Ukraine has already seen the results of several blackouts across the country, showing that both private and public leaders need to be prepared for how to keep their people and information safe. If a criminal enters a building and disables the elevator system, they could trap people inside or leave them without a way to get out. Criminals can force an appliance to overheat to the point where a real fire can break out.

In one town in Finland, criminals were able to force heating systems offline, leaving the town’s residents to suffer through sub-zero temperatures without heat. In New York, hackers tried to control the flow of water of a small dam. These types of ‘pranks’ can and do endanger our physical safety, leaving people defenseless against the anarchy that exists in a virtual land with few laws. Law enforcement is typically woefully underprepared to handle attacks like this, even as they work toward hiring more qualified experts to catch hackers.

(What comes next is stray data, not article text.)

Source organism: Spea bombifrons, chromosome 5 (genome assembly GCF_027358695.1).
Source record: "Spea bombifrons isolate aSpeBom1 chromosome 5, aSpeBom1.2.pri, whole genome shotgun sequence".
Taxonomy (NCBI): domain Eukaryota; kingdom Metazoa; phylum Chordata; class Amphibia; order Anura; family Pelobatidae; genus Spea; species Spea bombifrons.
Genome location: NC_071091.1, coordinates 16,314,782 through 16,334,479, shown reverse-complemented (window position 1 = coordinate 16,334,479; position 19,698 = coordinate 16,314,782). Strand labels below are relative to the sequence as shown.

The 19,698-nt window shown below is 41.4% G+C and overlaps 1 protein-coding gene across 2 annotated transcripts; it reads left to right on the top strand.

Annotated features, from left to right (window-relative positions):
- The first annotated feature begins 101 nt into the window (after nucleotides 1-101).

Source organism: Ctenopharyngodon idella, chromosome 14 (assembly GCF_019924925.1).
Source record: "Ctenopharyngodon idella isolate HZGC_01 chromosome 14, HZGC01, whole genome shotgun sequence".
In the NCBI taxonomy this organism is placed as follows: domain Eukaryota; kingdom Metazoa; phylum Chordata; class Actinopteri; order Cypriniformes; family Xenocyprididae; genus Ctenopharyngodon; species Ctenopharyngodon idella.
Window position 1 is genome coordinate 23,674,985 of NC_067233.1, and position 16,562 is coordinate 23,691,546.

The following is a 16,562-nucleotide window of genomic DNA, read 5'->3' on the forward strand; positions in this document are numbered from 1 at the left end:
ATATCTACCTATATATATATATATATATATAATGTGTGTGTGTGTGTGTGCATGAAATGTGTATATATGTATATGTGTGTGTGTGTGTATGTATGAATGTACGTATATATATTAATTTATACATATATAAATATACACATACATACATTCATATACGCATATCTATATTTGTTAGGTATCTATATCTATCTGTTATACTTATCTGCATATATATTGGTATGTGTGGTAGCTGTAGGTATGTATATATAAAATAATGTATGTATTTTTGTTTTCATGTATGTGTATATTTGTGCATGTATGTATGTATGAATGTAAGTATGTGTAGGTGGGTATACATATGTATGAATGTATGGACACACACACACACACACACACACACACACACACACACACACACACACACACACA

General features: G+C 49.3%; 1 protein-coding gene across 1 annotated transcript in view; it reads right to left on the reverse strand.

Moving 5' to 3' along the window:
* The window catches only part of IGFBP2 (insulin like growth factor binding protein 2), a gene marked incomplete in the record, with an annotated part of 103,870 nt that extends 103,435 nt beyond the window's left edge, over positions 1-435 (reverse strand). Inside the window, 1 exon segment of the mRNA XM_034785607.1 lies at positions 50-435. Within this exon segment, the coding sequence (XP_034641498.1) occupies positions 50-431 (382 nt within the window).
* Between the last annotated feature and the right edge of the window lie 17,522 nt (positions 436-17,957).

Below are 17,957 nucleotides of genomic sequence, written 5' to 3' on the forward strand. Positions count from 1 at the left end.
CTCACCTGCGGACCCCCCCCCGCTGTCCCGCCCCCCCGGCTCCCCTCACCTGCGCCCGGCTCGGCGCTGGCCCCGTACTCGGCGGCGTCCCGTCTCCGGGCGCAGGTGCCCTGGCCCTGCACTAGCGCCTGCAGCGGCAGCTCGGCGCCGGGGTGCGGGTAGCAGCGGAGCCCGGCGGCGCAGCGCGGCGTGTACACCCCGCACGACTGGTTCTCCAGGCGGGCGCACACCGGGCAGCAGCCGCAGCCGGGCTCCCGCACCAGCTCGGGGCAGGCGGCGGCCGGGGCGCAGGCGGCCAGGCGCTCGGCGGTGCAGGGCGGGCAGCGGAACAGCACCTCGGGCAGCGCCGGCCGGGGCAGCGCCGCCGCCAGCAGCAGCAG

The Problem of Convergence 

As ubiquitous as technology may be in today’s day and age, the relationship we all share with it is still deeply personal. Some companies and organizations rush to technology with open arms, adopting new methods as easily as they abandon them. Others are hesitant to make major changes, worried that the disruption to the status quo will be worse than keeping everything as-is. That’s just one of the reasons why we don’t have a unified solution when it comes to convergence.

The other problem is that most people still don’t realize just how vulnerable they are. The electrical or key card system may seem like a perfectly mundane thing, but it’s really an opening into the building. Like standard burglars and thieves of yesterday, hackers today are looking for the easiest route to fulfill their mission. If the HVAC system isn’t properly secured, it’s as good a means as any to get what they’re looking for.

Making It Count